“For a while, MPD stood down but we’re hearing that enforcement is ramping up,” Nadeau said. “The Department of Licensing will call MPD to ramp up, especially with young people and people of color. It’s difficult to become a licensed vendor.  If you have citations, you have to pay them. It costs several thousand dollars to get through the licensing process. It’s not meant for a low-volume operator.” 

Street vending has been a path of economic freedom for Black people and other marginalized groups for hundreds of years. In the early 1800s, Alethia Browning Tanner and Sophia Browning Bell sold produce in Lafayette Park in downtown D.C. to purchase their freedom and that of numerous enslaved family and friends. 

Street vending has since become a main source of income for returning citizens, immigrants from Africa, the Caribbean and Central America.  Various laws over the last few decades have increased the barrier of entry for street vendors and confined street vending to certain parts of the District, which in turn has decimated the pool of street vendors by the thousands. 

Even so, many people, like a local couple known as Rose and Lovely, continue to set up shop in Columbia Heights to make their living. Since 2021, Rose and Lovely have been selling copper and crystal jewelry under Emporium Dynasty and KeKe’s Kreations. 

The couple, hailing from Norfolk, Virginia, moved to the D.C. area in search of economic opportunities. Before establishing roots in Columbia Heights, they sold their wares in other parts of the District, including Malcolm X Park in Northwest. 

For Rose, the allure of street vending lies in the low startup costs for someone like; he also considers himself and others like him who haven’t found much success navigating the traditional job market.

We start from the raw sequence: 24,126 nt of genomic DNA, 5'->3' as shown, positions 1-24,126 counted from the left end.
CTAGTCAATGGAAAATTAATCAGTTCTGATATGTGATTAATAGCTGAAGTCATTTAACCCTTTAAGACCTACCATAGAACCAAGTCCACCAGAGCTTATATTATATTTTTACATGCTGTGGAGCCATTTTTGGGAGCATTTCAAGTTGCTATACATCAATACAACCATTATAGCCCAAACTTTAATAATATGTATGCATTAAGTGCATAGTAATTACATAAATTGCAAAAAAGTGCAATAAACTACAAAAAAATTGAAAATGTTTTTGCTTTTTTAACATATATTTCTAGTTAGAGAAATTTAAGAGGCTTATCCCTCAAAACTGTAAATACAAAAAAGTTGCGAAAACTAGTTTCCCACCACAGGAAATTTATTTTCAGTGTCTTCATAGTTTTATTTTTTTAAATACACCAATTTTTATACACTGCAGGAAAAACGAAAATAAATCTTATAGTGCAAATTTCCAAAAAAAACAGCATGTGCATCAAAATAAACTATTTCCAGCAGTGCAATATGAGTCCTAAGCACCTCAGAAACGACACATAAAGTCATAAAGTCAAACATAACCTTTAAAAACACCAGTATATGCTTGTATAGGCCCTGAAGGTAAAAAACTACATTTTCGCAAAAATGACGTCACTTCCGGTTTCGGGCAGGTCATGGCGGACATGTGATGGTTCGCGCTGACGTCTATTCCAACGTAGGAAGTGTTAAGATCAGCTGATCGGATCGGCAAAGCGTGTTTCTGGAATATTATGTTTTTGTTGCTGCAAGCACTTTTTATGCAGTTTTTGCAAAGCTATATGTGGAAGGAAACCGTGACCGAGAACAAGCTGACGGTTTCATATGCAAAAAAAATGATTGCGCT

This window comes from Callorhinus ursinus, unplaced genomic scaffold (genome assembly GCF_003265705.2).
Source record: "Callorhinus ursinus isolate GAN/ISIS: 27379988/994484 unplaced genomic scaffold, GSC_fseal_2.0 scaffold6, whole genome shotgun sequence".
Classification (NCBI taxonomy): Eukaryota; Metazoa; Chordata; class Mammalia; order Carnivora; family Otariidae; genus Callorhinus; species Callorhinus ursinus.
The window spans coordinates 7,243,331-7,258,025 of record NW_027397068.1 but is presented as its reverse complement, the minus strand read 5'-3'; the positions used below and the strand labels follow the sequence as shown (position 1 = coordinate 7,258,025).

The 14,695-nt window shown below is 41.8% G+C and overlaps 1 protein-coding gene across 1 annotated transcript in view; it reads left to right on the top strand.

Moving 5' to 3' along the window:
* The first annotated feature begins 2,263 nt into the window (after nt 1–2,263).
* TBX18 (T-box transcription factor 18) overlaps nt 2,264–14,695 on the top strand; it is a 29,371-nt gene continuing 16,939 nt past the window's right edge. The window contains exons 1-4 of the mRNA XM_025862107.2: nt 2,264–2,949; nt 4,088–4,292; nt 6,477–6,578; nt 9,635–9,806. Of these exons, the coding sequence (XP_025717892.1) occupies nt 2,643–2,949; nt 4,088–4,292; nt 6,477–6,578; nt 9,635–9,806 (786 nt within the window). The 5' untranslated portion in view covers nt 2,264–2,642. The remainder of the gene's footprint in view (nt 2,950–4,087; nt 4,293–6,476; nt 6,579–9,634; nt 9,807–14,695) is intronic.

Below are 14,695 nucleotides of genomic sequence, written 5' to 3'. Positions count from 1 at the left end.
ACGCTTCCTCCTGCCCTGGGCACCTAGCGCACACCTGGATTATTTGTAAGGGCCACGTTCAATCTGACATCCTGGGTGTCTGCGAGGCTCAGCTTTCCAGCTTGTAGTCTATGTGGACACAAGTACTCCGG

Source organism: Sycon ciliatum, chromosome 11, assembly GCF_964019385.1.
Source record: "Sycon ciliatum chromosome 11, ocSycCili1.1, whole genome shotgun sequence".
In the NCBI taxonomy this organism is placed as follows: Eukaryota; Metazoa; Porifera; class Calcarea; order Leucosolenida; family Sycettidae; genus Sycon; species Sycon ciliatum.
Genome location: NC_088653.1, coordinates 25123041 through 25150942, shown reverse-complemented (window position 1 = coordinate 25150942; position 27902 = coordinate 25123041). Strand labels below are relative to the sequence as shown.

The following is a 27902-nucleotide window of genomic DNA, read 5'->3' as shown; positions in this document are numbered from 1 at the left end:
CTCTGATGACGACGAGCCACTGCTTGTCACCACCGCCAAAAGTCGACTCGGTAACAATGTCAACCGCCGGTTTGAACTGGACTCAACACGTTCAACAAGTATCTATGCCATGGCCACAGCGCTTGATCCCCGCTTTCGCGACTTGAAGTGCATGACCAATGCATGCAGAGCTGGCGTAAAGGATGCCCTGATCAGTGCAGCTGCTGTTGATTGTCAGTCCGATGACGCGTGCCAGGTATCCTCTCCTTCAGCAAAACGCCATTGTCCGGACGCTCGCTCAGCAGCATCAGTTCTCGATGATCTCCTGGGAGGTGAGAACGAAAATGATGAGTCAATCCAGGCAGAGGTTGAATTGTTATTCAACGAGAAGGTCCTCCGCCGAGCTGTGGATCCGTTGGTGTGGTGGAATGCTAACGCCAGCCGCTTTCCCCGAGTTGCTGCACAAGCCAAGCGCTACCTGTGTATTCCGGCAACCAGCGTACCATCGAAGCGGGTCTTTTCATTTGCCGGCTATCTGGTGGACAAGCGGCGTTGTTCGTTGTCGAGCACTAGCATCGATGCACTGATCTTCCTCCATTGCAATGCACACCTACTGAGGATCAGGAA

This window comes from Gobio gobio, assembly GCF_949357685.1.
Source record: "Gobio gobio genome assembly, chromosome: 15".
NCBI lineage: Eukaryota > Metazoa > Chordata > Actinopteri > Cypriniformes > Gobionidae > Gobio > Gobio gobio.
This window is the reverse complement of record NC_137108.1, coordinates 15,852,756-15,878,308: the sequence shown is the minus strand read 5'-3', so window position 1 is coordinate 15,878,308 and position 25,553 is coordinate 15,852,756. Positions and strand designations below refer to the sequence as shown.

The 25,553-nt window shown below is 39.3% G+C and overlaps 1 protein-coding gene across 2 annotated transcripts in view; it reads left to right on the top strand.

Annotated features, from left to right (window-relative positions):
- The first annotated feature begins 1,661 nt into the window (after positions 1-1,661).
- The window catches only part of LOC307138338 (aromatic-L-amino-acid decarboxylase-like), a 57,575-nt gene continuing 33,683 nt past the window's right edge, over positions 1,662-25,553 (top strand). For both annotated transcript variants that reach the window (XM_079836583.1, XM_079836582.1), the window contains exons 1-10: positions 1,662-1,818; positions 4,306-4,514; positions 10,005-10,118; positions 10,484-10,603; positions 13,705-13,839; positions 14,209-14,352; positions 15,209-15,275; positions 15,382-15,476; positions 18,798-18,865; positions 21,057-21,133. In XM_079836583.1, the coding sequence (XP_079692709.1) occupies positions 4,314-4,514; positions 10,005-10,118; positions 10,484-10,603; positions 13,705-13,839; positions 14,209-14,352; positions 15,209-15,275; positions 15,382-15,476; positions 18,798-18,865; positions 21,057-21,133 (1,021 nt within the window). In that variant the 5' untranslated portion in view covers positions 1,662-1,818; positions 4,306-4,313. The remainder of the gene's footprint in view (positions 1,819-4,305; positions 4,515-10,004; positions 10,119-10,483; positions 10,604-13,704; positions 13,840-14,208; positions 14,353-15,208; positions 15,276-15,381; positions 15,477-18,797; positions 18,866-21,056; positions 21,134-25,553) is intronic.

Since learning the craft of jewelry making from his uncle five years ago, Rose has been able to support his family and maintain some consistency in his life. He recently took his craft to the next level when he enrolled in the Baltimore Jewelry Center, a community arts education space. 

Rose said immersing himself in the hustle culture of Columbia Heights has inspired him beyond comprehension.

“I hear a lot of people say this reminds them of New York where they can set up shop to advance their business,” Rose said. “Having this spot saved my life. Without this opportunity, I would be doing something else. It has kept me out of trouble and out of jail when I wasn’t able to prove who I was [with government ID]. I still paid for a tent. When there’s a way, you have to make a way.”

Sam P.K. Collins

Sam P.K. Collins has more than a decade of experience as a journalist, columnist and organizer. Sam, a millennial and former editor of WI Bridge, covers education, police brutality, politics, and other...

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  1. Excellent article Mr.Collins!
    I had no idea our ancestors Alethia Browning Tanner and Sophia Browning Bell s bought their freedom and that of their family while vending in front of the White House in Lafayette Park. Amazing.

  2. thank you Sam P.K. Collins, excellent article. I did street vending years ago, as well as many of my friends, as one of my earliest entrepreneur efforts . It was an easy entryway into entrepreneurship. Some of us got licenses, but many of us, could not afford the vending licenses, so we did what is called renegaded, by any means necessary, selling where we could in parks, corners, storefronts, in front of businesses, etc. Those who were licensed were still often harassed by the police. There was also a lot of turfs struggles among the vendors who were legit and those who were not. As Chocolate city became less “chocolate”, it seemed that vending was not as welcomed. I created my own African American Holiday Expo in 1981 which later changed its name to MarketPlace Festival, as a way of supporting vendors and craftspersons to come out of the street environment and harassment. That event went on from 1982 to 2005, giving credence to the need for entrepreneur opportunities. Today, in 2023, there are some of seasoned vendors still out there on D.C. corners, and we honor them for holding on to the tradition. I affirm this bill will be passed as it will help the economy for many and open the door for viable world of entrepreneurship for all.